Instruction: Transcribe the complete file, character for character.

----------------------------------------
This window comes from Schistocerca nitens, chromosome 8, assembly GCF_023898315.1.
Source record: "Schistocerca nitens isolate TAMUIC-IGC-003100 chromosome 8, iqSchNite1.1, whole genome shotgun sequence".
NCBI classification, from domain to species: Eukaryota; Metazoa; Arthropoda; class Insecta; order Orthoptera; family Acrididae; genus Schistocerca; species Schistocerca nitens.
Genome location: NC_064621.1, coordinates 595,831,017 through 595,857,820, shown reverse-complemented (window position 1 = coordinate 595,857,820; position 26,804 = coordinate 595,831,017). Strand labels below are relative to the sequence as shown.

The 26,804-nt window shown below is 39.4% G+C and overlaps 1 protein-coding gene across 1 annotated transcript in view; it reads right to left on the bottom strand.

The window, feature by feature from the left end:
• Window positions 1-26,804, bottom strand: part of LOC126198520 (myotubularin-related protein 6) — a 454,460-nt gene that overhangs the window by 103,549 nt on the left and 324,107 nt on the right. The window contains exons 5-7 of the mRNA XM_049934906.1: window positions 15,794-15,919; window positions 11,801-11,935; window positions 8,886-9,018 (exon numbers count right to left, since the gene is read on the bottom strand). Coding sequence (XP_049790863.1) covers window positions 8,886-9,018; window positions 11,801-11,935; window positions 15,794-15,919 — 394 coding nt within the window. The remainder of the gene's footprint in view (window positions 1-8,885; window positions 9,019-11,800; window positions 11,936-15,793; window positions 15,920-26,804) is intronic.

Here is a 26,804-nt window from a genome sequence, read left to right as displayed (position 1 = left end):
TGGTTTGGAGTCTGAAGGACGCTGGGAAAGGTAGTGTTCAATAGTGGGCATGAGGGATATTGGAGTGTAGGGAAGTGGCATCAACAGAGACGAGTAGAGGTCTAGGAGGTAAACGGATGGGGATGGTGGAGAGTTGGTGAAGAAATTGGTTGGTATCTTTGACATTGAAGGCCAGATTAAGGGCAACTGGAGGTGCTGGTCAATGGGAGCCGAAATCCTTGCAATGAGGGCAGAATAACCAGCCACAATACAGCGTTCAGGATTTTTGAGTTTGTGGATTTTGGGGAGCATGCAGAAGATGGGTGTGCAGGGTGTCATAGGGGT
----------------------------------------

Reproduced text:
This window comes from Schistocerca nitens, chromosome 8, assembly GCF_023898315.1.
Source record: "Schistocerca nitens isolate TAMUIC-IGC-003100 chromosome 8, iqSchNite1.1, whole genome shotgun sequence".
NCBI classification, from domain to species: Eukaryota; Metazoa; Arthropoda; class Insecta; order Orthoptera; family Acrididae; genus Schistocerca; species Schistocerca nitens.
Genome location: NC_064621.1, coordinates 595,831,017 through 595,857,820, shown reverse-complemented (window position 1 = coordinate 595,857,820; position 26,804 = coordinate 595,831,017). Strand labels below are relative to the sequence as shown.

The 26,804-nt window shown below is 39.4% G+C and overlaps 1 protein-coding gene across 1 annotated transcript in view; it reads right to left on the bottom strand.

The window, feature by feature from the left end:
• Window positions 1-26,804, bottom strand: part of LOC126198520 (myotubularin-related protein 6) — a 454,460-nt gene that overhangs the window by 103,549 nt on the left and 324,107 nt on the right. The window contains exons 5-7 of the mRNA XM_049934906.1: window positions 15,794-15,919; window positions 11,801-11,935; window positions 8,886-9,018 (exon numbers count right to left, since the gene is read on the bottom strand). Coding sequence (XP_049790863.1) covers window positions 8,886-9,018; window positions 11,801-11,935; window positions 15,794-15,919 — 394 coding nt within the window. The remainder of the gene's footprint in view (window positions 1-8,885; window positions 9,019-11,800; window positions 11,936-15,793; window positions 15,920-26,804) is intronic.

Here is a 26,804-nt window from a genome sequence, read left to right as displayed (position 1 = left end):
TGGTTTGGAGTCTGAAGGACGCTGGGAAAGGTAGTGTTCAATAGTGGGCATGAGGGATATTGGAGTGTAGGGAAGTGGCATCAACAGAGACGAGTAGAGGTCTAGGAGGTAAACGGATGGGGATGGTGGAGAGTTGGTGAAGAAATTGGTTGGTATCTTTGACATTGAAGGCCAGATTAAGGGCAACTGGAGGTGCTGGTCAATGGGAGCCGAAATCCTTGCAATGAGGGCAGAATAACCAGCCACAATACAGCGTTCAGGATTTTTGAGTTTGTGGATTTTGGGGAGCATGCAGAAGATGGGTGTGCAGGGTGTCATAGGGGT